And...didn't we know this was coming?
At Mirror of Justice, Robert Araujo, SJ comments, focusing on the NYTimes editorial in response to Carhart.
Proponents of abortion will, of course, scream to the heavens that Roe has been effectively eviscerated. Don’t believe it for a minute. It is very much alive and well, as is Casey. The Court, and the Court alone, remains the final judge of what may or may not constitute an undue burden. All the Court decided yesterday was (a) that there might be a valid legislative role in a very narrow category of late-term abortions; and (b) what constitutes an undue burden will have to await the specific application of the Act’s provisions to particular facts.
If you’re inclined to be optimistic, you might place some modest hope in the prospect that Kennedy’s opinion opens the door ever so slightly to an examination of what fetal viability means. But I wouldn’t count on it. Once the Court starts down that road, it will have to examine and discuss the characteristics of unborn children—an undertaking it hitherto studiously avoided, and for good reason. Still, Carhart is the first occasion in which a majority has even nodded in the direction that late-term abortions might be legally problematic. Roe disingenuously implied as much, only to ensure that the implication was swallowed by the maternal health exception at all stages of fetal gestation.
Now for the not-so-good news. Justice Kennedy made it clear that maternal health remains a viable constitutional standard. Indeed, he all but invited litigation that would present that issue in specific circumstances. What may be slightly less clear today than two days ago is that the maternal health exception may not be an absolute trump. Only time will tell.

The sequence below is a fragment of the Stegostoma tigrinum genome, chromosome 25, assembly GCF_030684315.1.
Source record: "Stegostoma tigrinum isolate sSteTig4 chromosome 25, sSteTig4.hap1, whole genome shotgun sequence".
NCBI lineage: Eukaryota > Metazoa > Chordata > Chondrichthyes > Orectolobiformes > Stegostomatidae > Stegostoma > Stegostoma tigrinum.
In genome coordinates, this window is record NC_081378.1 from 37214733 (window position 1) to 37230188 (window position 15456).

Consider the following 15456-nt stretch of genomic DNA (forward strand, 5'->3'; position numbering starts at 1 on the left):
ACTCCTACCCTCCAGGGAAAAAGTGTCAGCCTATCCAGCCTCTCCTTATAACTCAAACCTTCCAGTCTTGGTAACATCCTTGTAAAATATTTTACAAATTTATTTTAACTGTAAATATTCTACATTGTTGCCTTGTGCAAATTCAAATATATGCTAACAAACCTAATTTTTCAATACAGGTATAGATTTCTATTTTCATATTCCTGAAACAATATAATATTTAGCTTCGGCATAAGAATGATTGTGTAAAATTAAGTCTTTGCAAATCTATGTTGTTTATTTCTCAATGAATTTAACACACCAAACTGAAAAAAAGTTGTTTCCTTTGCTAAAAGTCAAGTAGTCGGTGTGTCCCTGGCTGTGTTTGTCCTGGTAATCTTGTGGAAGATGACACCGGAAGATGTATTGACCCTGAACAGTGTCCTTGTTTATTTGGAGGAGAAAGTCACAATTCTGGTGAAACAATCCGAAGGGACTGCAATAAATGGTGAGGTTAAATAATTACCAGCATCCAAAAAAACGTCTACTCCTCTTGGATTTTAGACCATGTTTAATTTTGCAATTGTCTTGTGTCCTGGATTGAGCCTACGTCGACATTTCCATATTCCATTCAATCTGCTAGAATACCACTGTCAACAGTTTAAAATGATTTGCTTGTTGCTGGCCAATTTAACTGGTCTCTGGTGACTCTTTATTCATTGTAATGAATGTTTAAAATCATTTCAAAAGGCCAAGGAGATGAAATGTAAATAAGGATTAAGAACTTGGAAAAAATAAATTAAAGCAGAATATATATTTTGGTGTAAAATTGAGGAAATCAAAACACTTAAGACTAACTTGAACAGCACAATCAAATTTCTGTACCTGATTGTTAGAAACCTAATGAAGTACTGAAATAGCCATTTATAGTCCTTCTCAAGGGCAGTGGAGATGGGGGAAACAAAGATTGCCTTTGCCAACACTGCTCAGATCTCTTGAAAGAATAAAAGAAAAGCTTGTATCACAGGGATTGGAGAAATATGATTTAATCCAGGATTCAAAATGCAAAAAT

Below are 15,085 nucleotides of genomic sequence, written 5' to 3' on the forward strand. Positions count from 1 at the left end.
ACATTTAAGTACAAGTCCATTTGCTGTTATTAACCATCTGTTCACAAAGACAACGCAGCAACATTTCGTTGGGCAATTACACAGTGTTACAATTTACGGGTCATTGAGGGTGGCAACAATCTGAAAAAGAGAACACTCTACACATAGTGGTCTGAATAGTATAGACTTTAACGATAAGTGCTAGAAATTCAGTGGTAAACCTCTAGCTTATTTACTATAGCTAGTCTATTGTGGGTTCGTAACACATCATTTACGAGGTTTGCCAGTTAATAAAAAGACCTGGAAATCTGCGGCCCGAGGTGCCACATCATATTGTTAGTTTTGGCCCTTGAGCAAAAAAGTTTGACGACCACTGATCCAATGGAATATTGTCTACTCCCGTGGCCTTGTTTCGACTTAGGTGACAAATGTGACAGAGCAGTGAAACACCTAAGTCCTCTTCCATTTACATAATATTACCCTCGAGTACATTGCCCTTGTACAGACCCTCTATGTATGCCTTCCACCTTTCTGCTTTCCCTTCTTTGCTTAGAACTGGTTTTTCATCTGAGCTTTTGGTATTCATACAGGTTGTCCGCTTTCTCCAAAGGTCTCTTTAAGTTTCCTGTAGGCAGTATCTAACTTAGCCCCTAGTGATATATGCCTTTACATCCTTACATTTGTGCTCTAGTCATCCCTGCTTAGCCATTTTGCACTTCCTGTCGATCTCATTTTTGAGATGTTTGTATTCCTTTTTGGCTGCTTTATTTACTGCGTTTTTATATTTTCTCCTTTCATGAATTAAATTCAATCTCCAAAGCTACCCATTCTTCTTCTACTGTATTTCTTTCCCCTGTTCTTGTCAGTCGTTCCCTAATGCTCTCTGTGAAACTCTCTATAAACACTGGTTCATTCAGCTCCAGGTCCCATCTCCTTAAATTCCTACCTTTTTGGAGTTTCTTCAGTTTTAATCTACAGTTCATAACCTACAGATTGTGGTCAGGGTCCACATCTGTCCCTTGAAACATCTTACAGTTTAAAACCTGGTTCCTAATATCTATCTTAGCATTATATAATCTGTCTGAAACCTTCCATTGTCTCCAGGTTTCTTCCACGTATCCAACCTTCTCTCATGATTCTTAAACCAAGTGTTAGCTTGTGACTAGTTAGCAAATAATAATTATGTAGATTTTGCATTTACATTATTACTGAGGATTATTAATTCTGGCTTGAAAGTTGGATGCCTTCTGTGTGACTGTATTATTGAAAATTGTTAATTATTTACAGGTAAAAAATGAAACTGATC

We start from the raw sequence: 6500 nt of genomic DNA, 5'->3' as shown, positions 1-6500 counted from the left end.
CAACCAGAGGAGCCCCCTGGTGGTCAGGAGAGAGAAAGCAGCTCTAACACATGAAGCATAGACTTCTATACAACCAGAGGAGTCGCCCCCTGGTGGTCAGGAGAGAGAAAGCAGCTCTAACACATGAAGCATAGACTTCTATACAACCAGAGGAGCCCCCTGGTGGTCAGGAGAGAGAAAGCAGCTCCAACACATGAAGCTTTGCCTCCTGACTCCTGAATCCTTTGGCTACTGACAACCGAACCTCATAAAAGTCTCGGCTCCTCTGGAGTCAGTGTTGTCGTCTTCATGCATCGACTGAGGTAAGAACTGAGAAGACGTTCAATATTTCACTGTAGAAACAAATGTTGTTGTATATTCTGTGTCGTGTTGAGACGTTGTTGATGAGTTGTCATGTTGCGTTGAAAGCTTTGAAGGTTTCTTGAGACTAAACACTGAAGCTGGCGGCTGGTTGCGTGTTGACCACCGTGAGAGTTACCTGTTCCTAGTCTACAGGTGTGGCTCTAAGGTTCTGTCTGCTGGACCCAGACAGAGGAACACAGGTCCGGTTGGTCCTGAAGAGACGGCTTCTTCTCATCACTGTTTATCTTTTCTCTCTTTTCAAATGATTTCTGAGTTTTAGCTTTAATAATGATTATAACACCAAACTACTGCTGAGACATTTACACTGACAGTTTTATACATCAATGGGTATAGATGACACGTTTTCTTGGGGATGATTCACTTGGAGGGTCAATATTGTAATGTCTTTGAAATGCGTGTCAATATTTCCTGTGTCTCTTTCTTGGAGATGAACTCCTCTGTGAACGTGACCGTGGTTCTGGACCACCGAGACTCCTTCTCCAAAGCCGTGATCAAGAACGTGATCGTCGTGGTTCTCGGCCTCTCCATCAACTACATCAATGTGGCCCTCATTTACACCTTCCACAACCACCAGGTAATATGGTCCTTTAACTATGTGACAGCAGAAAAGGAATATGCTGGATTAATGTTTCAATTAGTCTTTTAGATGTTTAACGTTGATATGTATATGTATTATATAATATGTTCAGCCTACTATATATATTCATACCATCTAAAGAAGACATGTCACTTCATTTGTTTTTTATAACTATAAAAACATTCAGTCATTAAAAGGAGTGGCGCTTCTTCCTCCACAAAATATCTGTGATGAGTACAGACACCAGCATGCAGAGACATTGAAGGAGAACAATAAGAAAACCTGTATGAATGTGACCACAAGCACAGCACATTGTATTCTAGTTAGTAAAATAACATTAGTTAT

4. The law professor Jonathan Adler notes: “Senate Majority Leader Harry Reid (D-NV) was among those who denounced yesterday’s Supreme Court ruling upholding the Federal Partial Birth Abortion Act. Commenting on the decision, Reid said, ‘A lot of us wish that Alito weren’t there and O’Connor were there,’ indicating his desire that there has been a fifth vote to invalidate the statute, as Justice O’Connor had provided the fifth vote to invalidate Nebraska’s partial-birth abortion ban in Stenberg v. Carhart.” There are several examples of politicians who voted for the partial-birth ban and then deplored the Supreme Court’s upholding of the constitutionality of that ban—and it’s a deeply disheartening phenomenon. It means that these politicians didn’t take their oaths seriously. It means they were only positioning themselves politically, hoping the Court would eventually bail them out. And it means that the pro-life credentials of these politicians are illusory.
5. A “chill wind is blowing from Rome,” announced one leftist site in a blog post titled “Catholics—5; The Rest of Us—Nothing.” The five Catholic justices on the Supreme Court formed—for the first time since Alito joined the Court—the complete majority on a decision. I think that we’re probably going to have to wait for the new fund-raising letters from NARAL and Planned Parenthood before we see the highest pitch of anti-Catholic rhetoric coming out of the Carhart decision. But for those who can’t wait, you can find the first groundswells here, here, here, here, here, and here.